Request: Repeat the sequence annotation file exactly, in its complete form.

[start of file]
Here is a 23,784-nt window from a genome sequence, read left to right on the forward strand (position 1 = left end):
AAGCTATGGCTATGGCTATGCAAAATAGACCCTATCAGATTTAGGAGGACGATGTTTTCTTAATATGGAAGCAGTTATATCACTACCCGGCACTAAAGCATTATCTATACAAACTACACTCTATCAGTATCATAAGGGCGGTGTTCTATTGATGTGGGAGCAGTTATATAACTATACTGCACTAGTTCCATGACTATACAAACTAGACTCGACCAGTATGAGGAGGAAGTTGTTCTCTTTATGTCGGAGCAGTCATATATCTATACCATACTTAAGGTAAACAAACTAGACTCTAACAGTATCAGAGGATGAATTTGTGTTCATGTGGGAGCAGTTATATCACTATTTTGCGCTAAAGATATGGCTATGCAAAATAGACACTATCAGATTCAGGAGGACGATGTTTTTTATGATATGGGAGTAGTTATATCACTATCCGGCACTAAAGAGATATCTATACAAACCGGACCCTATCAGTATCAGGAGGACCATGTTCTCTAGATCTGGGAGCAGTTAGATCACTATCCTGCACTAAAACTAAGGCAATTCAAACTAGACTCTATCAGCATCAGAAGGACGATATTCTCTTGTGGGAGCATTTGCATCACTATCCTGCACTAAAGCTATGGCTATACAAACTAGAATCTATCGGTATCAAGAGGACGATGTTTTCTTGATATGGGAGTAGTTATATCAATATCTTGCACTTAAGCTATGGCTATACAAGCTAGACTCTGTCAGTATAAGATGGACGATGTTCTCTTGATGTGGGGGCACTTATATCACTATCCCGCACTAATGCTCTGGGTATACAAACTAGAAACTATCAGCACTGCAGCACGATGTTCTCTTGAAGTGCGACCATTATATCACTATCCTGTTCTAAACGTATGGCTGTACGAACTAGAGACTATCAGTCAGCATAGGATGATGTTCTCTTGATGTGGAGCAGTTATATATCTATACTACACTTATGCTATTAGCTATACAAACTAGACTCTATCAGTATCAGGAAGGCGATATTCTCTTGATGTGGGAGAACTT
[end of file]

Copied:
Here is a 23,784-nt window from a genome sequence, read left to right on the forward strand (position 1 = left end):
AAGCTATGGCTATGGCTATGCAAAATAGACCCTATCAGATTTAGGAGGACGATGTTTTCTTAATATGGAAGCAGTTATATCACTACCCGGCACTAAAGCATTATCTATACAAACTACACTCTATCAGTATCATAAGGGCGGTGTTCTATTGATGTGGGAGCAGTTATATAACTATACTGCACTAGTTCCATGACTATACAAACTAGACTCGACCAGTATGAGGAGGAAGTTGTTCTCTTTATGTCGGAGCAGTCATATATCTATACCATACTTAAGGTAAACAAACTAGACTCTAACAGTATCAGAGGATGAATTTGTGTTCATGTGGGAGCAGTTATATCACTATTTTGCGCTAAAGATATGGCTATGCAAAATAGACACTATCAGATTCAGGAGGACGATGTTTTTTATGATATGGGAGTAGTTATATCACTATCCGGCACTAAAGAGATATCTATACAAACCGGACCCTATCAGTATCAGGAGGACCATGTTCTCTAGATCTGGGAGCAGTTAGATCACTATCCTGCACTAAAACTAAGGCAATTCAAACTAGACTCTATCAGCATCAGAAGGACGATATTCTCTTGTGGGAGCATTTGCATCACTATCCTGCACTAAAGCTATGGCTATACAAACTAGAATCTATCGGTATCAAGAGGACGATGTTTTCTTGATATGGGAGTAGTTATATCAATATCTTGCACTTAAGCTATGGCTATACAAGCTAGACTCTGTCAGTATAAGATGGACGATGTTCTCTTGATGTGGGGGCACTTATATCACTATCCCGCACTAATGCTCTGGGTATACAAACTAGAAACTATCAGCACTGCAGCACGATGTTCTCTTGAAGTGCGACCATTATATCACTATCCTGTTCTAAACGTATGGCTGTACGAACTAGAGACTATCAGTCAGCATAGGATGATGTTCTCTTGATGTGGAGCAGTTATATATCTATACTACACTTATGCTATTAGCTATACAAACTAGACTCTATCAGTATCAGGAAGGCGATATTCTCTTGATGTGGGAGAACTT